As much as I want to mention the Jarvie window technique, I have to concede that basically it is macro shooting; fisheye lens, very close distance to subject (a foot or less from the lens). It's just a distorted or effect portrait, but it has lots of the normal macro characteristics. Other than the Jarvie window technique, I've seen several professional ...


2

The camera is in Auto mode and that setting ignores any other flash settings (or even the presence of an external flash.) It will then automatically use the built in flash without prompting, which is what you're seeing. The flash listed supports i-TTL so it should be fine with the D7000 even if it's not on the Sigma supported camera list (more commonly it ...


2

You could use a fill light from a reflector or another strobe to illuminate the background a bit. Of course, that means additional setup time and expense. You could experiment with extending exposure, at least on the Canon, to reduce the brightness of the ring-light in comparison to the background (e.g. increase exposure time so that light keeps entering ...


2

You could certainly adapt it with a step-down ring. But you would be obscuring the outer part of the lens. This will be less of an issue at 50mm rather than 17mm and at narrower apertures. You will have to try it and see. Stepping rings are cheap: http://www.ebay.com/itm/RISE-UK-77mm-52mm-77-52-mm-77-to-52-Step-down-Ring-Filter-Adapter-black-/161850448738?...


2

My first concern would be... Do I need a ring flash? Yes, having your big lens in front of a bug will cast shadows, and yes, a ring flash solve most cases, but it has a very particular look. Here are some macro photos where you can see the light source is not a ring flash. They are using lateral diffused light. https://blazepress.com/2015/01/magical-...


2

There are some cheap and cheerful ring flash adaptors if you've got an external flash. They work surprisingly well for close range considering they're basically just light guides, thought the one I have doesn't deliver as much light at the bottom as at the top/sides and needed a little modification to fit nicely. This isn't much of an issue if you're ...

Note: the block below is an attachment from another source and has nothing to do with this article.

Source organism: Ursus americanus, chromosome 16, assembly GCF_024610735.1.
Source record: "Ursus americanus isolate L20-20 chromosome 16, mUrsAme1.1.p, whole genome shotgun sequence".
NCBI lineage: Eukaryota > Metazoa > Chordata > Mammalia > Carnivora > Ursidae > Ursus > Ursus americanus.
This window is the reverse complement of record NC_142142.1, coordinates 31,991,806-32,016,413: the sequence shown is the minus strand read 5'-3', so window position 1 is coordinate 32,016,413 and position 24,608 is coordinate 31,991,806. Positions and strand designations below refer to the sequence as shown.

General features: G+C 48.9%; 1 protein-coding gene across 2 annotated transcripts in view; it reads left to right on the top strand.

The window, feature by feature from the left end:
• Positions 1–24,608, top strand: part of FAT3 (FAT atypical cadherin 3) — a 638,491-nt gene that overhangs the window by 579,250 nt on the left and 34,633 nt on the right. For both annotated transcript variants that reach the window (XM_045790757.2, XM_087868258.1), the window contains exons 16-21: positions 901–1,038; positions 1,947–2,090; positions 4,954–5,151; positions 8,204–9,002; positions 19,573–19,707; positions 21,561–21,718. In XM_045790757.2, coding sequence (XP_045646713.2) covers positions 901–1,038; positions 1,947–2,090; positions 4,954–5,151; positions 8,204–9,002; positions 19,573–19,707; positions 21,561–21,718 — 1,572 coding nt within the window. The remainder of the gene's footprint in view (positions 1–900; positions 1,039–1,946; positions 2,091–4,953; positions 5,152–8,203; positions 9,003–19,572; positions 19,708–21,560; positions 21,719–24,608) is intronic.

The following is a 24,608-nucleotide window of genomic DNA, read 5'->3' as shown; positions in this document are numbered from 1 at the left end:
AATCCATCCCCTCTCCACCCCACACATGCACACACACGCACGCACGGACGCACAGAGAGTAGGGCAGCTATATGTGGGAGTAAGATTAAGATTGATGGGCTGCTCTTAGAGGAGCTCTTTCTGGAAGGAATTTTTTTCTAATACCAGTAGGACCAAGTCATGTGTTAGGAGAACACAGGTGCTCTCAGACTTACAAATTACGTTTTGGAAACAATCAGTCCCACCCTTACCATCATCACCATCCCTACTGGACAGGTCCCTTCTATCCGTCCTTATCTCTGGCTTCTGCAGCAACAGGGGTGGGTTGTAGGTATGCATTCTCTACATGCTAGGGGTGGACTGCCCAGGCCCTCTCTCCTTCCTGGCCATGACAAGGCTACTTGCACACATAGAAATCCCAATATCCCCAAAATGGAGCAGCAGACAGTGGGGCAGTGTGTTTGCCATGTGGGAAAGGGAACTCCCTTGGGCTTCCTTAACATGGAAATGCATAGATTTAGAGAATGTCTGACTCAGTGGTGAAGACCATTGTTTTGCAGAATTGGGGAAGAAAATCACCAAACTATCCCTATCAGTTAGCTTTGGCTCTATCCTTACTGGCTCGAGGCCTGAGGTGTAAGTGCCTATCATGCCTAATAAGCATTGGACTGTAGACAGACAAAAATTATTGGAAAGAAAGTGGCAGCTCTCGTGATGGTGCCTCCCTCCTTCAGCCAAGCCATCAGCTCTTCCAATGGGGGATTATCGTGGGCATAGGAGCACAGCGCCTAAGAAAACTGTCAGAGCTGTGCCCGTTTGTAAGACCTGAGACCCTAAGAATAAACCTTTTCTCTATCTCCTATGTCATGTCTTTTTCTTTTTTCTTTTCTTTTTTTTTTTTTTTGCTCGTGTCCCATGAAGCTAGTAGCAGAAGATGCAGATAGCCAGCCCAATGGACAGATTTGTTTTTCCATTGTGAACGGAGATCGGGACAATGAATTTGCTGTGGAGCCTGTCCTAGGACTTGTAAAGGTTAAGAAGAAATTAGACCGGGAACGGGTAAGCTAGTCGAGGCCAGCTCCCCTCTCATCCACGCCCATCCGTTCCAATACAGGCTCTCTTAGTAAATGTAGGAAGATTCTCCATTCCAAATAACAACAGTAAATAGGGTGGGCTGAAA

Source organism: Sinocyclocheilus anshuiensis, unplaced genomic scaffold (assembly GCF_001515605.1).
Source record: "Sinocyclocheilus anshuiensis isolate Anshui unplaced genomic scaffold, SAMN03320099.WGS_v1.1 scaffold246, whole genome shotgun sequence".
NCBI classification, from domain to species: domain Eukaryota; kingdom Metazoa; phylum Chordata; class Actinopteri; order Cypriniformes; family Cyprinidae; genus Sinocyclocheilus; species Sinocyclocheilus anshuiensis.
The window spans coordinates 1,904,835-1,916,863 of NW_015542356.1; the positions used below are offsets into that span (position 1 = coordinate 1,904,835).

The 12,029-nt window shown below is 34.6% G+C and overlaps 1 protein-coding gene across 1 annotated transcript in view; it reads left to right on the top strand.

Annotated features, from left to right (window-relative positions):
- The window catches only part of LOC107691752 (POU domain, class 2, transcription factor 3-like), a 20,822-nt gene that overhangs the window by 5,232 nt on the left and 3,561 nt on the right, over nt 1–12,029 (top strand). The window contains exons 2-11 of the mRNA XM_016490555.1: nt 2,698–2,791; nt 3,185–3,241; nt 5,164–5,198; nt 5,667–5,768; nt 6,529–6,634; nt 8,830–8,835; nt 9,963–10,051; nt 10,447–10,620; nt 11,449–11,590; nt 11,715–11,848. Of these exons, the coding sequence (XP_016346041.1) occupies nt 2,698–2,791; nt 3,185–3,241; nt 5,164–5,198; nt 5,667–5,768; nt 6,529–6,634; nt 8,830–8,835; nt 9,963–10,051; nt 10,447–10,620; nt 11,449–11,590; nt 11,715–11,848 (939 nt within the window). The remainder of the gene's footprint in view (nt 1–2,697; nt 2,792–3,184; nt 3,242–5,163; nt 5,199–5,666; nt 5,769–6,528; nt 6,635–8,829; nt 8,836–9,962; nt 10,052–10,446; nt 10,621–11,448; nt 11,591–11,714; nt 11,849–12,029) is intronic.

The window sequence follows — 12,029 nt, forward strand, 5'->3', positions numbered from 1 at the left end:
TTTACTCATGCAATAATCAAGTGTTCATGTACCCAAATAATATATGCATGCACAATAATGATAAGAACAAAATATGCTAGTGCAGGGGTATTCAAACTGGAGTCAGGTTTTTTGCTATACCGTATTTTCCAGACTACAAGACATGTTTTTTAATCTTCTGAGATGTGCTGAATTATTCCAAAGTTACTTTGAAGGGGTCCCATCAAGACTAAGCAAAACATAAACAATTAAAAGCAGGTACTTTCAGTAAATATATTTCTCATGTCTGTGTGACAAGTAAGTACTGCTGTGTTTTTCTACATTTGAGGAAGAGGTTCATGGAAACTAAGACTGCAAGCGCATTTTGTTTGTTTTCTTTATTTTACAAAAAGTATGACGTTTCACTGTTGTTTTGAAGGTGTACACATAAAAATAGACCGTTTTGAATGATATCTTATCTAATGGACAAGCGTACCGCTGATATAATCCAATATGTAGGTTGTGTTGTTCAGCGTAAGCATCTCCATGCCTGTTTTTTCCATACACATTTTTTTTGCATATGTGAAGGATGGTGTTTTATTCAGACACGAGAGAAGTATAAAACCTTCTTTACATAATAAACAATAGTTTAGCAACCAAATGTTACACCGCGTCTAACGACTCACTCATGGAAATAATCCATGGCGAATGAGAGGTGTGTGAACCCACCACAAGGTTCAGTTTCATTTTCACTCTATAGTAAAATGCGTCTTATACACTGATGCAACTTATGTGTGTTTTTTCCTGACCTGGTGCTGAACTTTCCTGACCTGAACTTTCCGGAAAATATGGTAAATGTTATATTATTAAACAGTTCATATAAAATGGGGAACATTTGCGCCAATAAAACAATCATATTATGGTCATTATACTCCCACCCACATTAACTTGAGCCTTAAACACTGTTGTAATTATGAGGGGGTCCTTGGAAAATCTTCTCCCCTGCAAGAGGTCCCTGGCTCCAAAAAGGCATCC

1

In my opinion, the main factor to consider would be power output. Many ring flashes are only suitable for close up and macro photography because the original premise was that your camera and you would cast shadows. So the power will probably not be enough when you step back and try to use it on a full body portrait. Regarding the size, I would assume, as ...


1

In addition to portraiture - where one can be used as either a key light, a fill light, or simply a catch light - ring flashes are often used in forensic photography, both at macro and non-macro reproduction ratios. Then there's the whole "Jarvie" window thing or even using it in the scene as a compositional element.


1

TL;DR Try P mode on the camera. You need to learn how flash works. Putting everything on auto is the easiest way to lose control over exposure with flash. If you're shooting in completely consistent circumstances all the time (which seems likely), you'll probably do better having everything on M mode, finding out what works best, and then locking down the ...


1

1) Always shoot in manual mode when using external flash. This will solve your problem of on board flash from popping up when external flash is fixed. 2) Keep your ISO to the minimum. Set it to 100 or 200 max. 3) Vary your shutter speed and Aperture to get the right exposure. A tiny hint for beginner in flash Photography: Shutter speed controls the ...


1

In a studio setting, the ring flash makes the subjects eyes look appealing/natural. A ring of light reflecting off the eyeball looks better than a square or some other shape IMHO.